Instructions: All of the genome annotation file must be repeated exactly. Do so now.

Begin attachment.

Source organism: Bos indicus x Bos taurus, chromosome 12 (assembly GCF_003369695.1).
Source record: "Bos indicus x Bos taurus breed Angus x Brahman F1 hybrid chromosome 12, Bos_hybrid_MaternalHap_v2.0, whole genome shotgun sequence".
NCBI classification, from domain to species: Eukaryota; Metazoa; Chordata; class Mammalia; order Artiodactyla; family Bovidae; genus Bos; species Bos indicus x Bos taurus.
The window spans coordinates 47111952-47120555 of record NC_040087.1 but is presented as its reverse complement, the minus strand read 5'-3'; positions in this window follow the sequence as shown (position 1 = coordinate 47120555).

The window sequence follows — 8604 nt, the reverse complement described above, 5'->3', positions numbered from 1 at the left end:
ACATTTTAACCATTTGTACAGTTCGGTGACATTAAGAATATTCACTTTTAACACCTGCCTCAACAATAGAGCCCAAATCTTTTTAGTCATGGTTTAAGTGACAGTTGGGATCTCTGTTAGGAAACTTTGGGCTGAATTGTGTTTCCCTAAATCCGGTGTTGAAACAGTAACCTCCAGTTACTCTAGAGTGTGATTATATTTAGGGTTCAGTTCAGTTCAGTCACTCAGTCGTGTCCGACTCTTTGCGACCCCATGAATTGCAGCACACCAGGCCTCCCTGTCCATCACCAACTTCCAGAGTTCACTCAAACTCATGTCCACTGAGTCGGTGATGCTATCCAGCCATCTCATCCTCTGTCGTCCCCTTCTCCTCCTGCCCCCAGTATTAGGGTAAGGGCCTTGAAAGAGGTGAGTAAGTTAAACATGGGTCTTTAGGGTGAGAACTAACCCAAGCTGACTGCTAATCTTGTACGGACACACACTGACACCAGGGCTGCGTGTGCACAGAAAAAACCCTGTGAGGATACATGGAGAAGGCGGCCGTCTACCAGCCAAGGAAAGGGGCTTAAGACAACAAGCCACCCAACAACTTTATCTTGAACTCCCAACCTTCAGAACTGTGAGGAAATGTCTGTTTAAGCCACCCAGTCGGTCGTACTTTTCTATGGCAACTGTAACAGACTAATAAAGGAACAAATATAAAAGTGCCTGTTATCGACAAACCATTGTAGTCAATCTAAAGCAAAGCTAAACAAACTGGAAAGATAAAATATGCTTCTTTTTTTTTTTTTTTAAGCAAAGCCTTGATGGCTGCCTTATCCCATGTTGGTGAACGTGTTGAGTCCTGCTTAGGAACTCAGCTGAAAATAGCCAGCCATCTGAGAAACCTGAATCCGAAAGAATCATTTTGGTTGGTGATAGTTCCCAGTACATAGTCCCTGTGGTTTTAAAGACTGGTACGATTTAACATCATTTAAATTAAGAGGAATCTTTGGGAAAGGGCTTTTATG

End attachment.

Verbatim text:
Source organism: Bos indicus x Bos taurus, chromosome 12 (assembly GCF_003369695.1).
Source record: "Bos indicus x Bos taurus breed Angus x Brahman F1 hybrid chromosome 12, Bos_hybrid_MaternalHap_v2.0, whole genome shotgun sequence".
NCBI classification, from domain to species: Eukaryota; Metazoa; Chordata; class Mammalia; order Artiodactyla; family Bovidae; genus Bos; species Bos indicus x Bos taurus.
The window spans coordinates 47111952-47120555 of record NC_040087.1 but is presented as its reverse complement, the minus strand read 5'-3'; positions in this window follow the sequence as shown (position 1 = coordinate 47120555).

The window sequence follows — 8604 nt, the reverse complement described above, 5'->3', positions numbered from 1 at the left end:
ACATTTTAACCATTTGTACAGTTCGGTGACATTAAGAATATTCACTTTTAACACCTGCCTCAACAATAGAGCCCAAATCTTTTTAGTCATGGTTTAAGTGACAGTTGGGATCTCTGTTAGGAAACTTTGGGCTGAATTGTGTTTCCCTAAATCCGGTGTTGAAACAGTAACCTCCAGTTACTCTAGAGTGTGATTATATTTAGGGTTCAGTTCAGTTCAGTCACTCAGTCGTGTCCGACTCTTTGCGACCCCATGAATTGCAGCACACCAGGCCTCCCTGTCCATCACCAACTTCCAGAGTTCACTCAAACTCATGTCCACTGAGTCGGTGATGCTATCCAGCCATCTCATCCTCTGTCGTCCCCTTCTCCTCCTGCCCCCAGTATTAGGGTAAGGGCCTTGAAAGAGGTGAGTAAGTTAAACATGGGTCTTTAGGGTGAGAACTAACCCAAGCTGACTGCTAATCTTGTACGGACACACACTGACACCAGGGCTGCGTGTGCACAGAAAAAACCCTGTGAGGATACATGGAGAAGGCGGCCGTCTACCAGCCAAGGAAAGGGGCTTAAGACAACAAGCCACCCAACAACTTTATCTTGAACTCCCAACCTTCAGAACTGTGAGGAAATGTCTGTTTAAGCCACCCAGTCGGTCGTACTTTTCTATGGCAACTGTAACAGACTAATAAAGGAACAAATATAAAAGTGCCTGTTATCGACAAACCATTGTAGTCAATCTAAAGCAAAGCTAAACAAACTGGAAAGATAAAATATGCTTCTTTTTTTTTTTTTTTAAGCAAAGCCTTGATGGCTGCCTTATCCCATGTTGGTGAACGTGTTGAGTCCTGCTTAGGAACTCAGCTGAAAATAGCCAGCCATCTGAGAAACCTGAATCCGAAAGAATCATTTTGGTTGGTGATAGTTCCCAGTACATAGTCCCTGTGGTTTTAAAGACTGGTACGATTTAACATCATTTAAATTAAGAGGAATCTTTGGGAAAGGGCTTTTATG